Sights Set on Portman’s Senate Seat

Putting aside the presidential contest, it’s hard to imagine a bigger race in 2016 than the scramble for the Ohio Senate seat currently held by Republican Rob Portman.

click to enlarge Sen. Rob Portman
Sen. Rob Portman

Putting aside the presidential contest, it’s hard to imagine a bigger race in 2016 than the scramble for the Ohio Senate seat currently held by Republican Rob Portman.

With 24 of the 34 Senate seats up for grabs occupied by Republicans, and with Democrats hungry to take back a majority in the legislature’s more prestigious chamber, the battle in the nation’s favorite deep purple swing state will be epic.

Portman has the advantages of incumbency, plus a tidy $12 million his campaign has stacked for the battle. Plus, he’s running basically unopposed in the GOP primary, something that cannot be said for his potential Democratic rivals.

And yet one of his challengers, former Ohio Gov. Ted Strickland, has fought him to a dead tie in the polls, with strong statewide name recognition and a couple million dollars of his own to throw around.

Strickland’s been effective in hitting Portman on his support for the GOP’s obstruction of a presidential Supreme Court justice nomination following the death of Justice Antonin Scalia.

Oh, yeah, he also has the endorsements of President Barack Obama and Vice President Joe Biden.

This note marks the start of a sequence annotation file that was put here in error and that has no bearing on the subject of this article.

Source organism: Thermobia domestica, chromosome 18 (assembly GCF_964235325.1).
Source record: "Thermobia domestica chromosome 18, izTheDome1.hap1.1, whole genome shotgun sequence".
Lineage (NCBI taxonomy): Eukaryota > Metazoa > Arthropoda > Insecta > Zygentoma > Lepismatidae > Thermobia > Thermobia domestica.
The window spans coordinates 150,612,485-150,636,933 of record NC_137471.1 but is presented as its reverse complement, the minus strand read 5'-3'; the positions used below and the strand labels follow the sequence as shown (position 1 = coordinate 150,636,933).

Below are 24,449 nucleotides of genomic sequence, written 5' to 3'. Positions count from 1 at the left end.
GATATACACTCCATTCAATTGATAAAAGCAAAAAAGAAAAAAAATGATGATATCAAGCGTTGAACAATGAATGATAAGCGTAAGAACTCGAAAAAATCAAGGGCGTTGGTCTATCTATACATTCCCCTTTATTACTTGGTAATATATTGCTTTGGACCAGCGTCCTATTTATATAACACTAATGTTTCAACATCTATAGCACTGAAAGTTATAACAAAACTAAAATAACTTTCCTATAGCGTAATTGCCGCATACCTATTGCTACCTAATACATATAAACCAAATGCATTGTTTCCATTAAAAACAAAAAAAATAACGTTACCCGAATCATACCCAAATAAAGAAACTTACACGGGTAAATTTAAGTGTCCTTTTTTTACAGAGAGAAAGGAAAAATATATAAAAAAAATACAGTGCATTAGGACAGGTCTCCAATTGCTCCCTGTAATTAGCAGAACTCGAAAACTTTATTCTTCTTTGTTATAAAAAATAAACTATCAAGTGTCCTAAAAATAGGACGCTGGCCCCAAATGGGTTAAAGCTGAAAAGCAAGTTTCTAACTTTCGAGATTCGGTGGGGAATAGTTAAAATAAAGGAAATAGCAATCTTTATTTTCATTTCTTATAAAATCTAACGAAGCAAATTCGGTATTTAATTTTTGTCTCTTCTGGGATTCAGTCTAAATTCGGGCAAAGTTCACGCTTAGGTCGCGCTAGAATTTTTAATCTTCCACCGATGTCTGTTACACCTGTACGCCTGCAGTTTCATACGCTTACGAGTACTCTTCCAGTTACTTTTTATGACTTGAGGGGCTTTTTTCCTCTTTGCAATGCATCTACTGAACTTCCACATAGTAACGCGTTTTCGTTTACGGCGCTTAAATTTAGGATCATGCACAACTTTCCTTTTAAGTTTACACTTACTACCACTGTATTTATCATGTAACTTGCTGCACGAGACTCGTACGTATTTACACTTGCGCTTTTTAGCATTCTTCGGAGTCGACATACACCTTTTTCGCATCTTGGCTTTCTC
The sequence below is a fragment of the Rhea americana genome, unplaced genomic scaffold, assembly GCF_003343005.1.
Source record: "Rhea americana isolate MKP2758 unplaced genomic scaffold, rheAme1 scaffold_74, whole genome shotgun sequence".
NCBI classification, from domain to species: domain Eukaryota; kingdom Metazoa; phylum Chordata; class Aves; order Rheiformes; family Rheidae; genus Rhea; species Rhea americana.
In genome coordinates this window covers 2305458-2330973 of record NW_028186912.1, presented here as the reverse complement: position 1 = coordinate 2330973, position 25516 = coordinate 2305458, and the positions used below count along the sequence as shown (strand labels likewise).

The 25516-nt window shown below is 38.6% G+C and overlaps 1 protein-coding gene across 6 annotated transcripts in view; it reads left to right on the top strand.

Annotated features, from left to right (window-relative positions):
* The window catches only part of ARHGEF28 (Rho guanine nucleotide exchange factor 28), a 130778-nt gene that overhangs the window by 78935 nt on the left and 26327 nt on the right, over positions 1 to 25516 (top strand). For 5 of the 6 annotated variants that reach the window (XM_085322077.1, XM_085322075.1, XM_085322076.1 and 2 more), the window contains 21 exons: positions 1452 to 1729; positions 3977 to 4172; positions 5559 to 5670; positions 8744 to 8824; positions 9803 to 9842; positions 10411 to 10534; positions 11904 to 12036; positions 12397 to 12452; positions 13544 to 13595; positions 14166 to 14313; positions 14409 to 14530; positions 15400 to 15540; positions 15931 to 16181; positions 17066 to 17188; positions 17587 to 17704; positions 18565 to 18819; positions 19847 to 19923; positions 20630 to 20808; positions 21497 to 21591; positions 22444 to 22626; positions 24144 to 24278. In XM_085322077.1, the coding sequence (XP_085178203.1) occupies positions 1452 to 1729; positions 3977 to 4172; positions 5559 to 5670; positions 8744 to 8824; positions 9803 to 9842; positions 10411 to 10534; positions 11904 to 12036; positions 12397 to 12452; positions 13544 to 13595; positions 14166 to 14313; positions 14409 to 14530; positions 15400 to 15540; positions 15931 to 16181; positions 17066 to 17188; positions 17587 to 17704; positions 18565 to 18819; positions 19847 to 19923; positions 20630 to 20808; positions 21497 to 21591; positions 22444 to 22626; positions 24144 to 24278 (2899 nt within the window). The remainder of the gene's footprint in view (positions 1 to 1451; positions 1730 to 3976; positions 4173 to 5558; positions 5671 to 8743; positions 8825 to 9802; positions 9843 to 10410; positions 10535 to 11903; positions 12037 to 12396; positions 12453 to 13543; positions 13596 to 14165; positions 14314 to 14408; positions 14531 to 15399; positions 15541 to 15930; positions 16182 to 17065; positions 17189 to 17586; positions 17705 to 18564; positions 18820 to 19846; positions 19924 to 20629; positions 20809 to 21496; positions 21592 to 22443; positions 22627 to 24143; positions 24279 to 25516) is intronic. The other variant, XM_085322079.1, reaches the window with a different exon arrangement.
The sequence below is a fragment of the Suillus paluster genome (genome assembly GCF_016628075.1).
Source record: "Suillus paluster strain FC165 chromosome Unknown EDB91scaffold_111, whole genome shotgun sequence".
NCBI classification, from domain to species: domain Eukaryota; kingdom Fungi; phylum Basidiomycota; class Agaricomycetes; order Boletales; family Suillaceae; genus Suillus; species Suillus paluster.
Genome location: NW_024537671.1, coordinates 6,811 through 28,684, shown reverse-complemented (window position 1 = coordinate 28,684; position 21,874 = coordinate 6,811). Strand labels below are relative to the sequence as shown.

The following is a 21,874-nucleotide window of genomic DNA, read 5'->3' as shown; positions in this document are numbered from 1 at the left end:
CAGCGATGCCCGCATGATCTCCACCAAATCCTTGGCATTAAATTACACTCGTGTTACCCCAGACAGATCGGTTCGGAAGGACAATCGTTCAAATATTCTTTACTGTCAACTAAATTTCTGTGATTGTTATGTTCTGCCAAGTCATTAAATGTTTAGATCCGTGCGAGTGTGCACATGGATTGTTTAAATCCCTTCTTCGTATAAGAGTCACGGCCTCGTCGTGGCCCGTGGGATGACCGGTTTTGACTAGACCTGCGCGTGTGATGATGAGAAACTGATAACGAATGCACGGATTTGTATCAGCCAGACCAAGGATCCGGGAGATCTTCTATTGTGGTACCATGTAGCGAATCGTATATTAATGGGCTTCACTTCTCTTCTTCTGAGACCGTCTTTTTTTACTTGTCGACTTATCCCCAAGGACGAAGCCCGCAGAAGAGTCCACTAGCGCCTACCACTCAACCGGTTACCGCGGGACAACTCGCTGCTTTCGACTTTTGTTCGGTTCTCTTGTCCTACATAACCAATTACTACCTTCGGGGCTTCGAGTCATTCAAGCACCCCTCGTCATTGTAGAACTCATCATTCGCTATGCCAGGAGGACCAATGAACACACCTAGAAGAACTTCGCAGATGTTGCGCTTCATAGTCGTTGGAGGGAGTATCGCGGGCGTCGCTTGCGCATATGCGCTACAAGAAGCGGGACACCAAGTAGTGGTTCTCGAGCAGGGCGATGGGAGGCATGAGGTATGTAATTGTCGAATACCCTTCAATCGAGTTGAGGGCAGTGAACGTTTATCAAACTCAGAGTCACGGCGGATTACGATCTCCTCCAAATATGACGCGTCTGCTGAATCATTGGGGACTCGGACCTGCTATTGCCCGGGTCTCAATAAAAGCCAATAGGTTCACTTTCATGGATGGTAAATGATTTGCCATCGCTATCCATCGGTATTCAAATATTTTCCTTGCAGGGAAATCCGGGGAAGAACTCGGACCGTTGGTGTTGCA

Arrayed against Strickland in the primary: Cincinnati resident Kelli Prather, who offers some intriguing points and anti-establishment appeal delivered in an unorthodox campaign that got off the ground late in the process and doesn’t seem to pose much of a threat to Strickland.

Then there’s 31-year-old Cincinnati City Councilman P.G. Sittenfeld, who jumped in the race against Portman before Strickland did. But he’s a decided underdog, with $800,000 to campaign in a state that doesn’t yet know his name and just a week to reverse polls suggesting he hasn’t made much headway.

But that’s the glass-half-empty perspective. Despite trailing, Sittenfeld has raised an impressive amount of money for a very young, basically unknown politician running for one of the highest political offices in the country against a popular former governor. And he’s been surprisingly effective in hitting Strickland on issues like gun control and the elder Democrat’s refusal to debate. He doesn't have much experience, and has a tendency to stretch his short record, but his seemingly quixotic campaign has gone better than you'd expect.

Bigger upsets have happened, but with the primary closing in, it seems unlikely Sittenfeld will make up the lost ground in time, something Democrat officials certainly seem to recognize. Indeed, VP Biden is slated to appear at a Cincinnati fundraiser for Strickland on March 22 — a week after primary voting here. But take a longer look, and you see Sittenfeld’s campaign as the potential start of bigger things, even if he’s not still crisscrossing the state after March 15.

Scroll to read more News Feature articles

Newsletters

Join CityBeat Newsletters

Subscribe now to get the latest news delivered right to your inbox.